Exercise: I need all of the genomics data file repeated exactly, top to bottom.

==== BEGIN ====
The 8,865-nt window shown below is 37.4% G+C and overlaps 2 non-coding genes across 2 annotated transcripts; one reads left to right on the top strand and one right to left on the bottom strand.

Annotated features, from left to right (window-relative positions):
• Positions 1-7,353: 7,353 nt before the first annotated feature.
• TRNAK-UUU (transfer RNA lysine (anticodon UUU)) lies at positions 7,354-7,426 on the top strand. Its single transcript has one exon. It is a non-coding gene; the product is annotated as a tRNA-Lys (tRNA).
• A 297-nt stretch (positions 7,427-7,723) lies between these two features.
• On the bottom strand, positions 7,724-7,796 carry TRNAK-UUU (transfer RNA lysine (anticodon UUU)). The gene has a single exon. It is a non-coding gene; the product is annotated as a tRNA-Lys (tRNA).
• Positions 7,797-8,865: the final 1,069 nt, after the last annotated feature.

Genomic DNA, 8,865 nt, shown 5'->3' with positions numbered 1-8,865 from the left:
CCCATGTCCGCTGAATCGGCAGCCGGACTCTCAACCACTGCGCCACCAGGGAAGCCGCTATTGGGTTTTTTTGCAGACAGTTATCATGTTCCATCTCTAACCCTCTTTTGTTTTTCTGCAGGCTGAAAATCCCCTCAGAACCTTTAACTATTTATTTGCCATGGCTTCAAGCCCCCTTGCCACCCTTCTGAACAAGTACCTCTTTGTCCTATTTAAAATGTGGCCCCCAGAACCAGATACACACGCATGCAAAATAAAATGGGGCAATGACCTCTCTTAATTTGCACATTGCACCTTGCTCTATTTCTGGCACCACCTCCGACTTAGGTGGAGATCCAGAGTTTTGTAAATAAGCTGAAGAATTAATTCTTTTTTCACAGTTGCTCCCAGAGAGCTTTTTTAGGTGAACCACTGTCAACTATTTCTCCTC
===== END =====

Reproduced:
The 8,865-nt window shown below is 37.4% G+C and overlaps 2 non-coding genes across 2 annotated transcripts; one reads left to right on the top strand and one right to left on the bottom strand.

Annotated features, from left to right (window-relative positions):
• Positions 1-7,353: 7,353 nt before the first annotated feature.
• TRNAK-UUU (transfer RNA lysine (anticodon UUU)) lies at positions 7,354-7,426 on the top strand. Its single transcript has one exon. It is a non-coding gene; the product is annotated as a tRNA-Lys (tRNA).
• A 297-nt stretch (positions 7,427-7,723) lies between these two features.
• On the bottom strand, positions 7,724-7,796 carry TRNAK-UUU (transfer RNA lysine (anticodon UUU)). The gene has a single exon. It is a non-coding gene; the product is annotated as a tRNA-Lys (tRNA).
• Positions 7,797-8,865: the final 1,069 nt, after the last annotated feature.

Genomic DNA, 8,865 nt, shown 5'->3' with positions numbered 1-8,865 from the left:
CCCATGTCCGCTGAATCGGCAGCCGGACTCTCAACCACTGCGCCACCAGGGAAGCCGCTATTGGGTTTTTTTGCAGACAGTTATCATGTTCCATCTCTAACCCTCTTTTGTTTTTCTGCAGGCTGAAAATCCCCTCAGAACCTTTAACTATTTATTTGCCATGGCTTCAAGCCCCCTTGCCACCCTTCTGAACAAGTACCTCTTTGTCCTATTTAAAATGTGGCCCCCAGAACCAGATACACACGCATGCAAAATAAAATGGGGCAATGACCTCTCTTAATTTGCACATTGCACCTTGCTCTATTTCTGGCACCACCTCCGACTTAGGTGGAGATCCAGAGTTTTGTAAATAAGCTGAAGAATTAATTCTTTTTTCACAGTTGCTCCCAGAGAGCTTTTTTAGGTGAACCACTGTCAACTATTTCTCCTC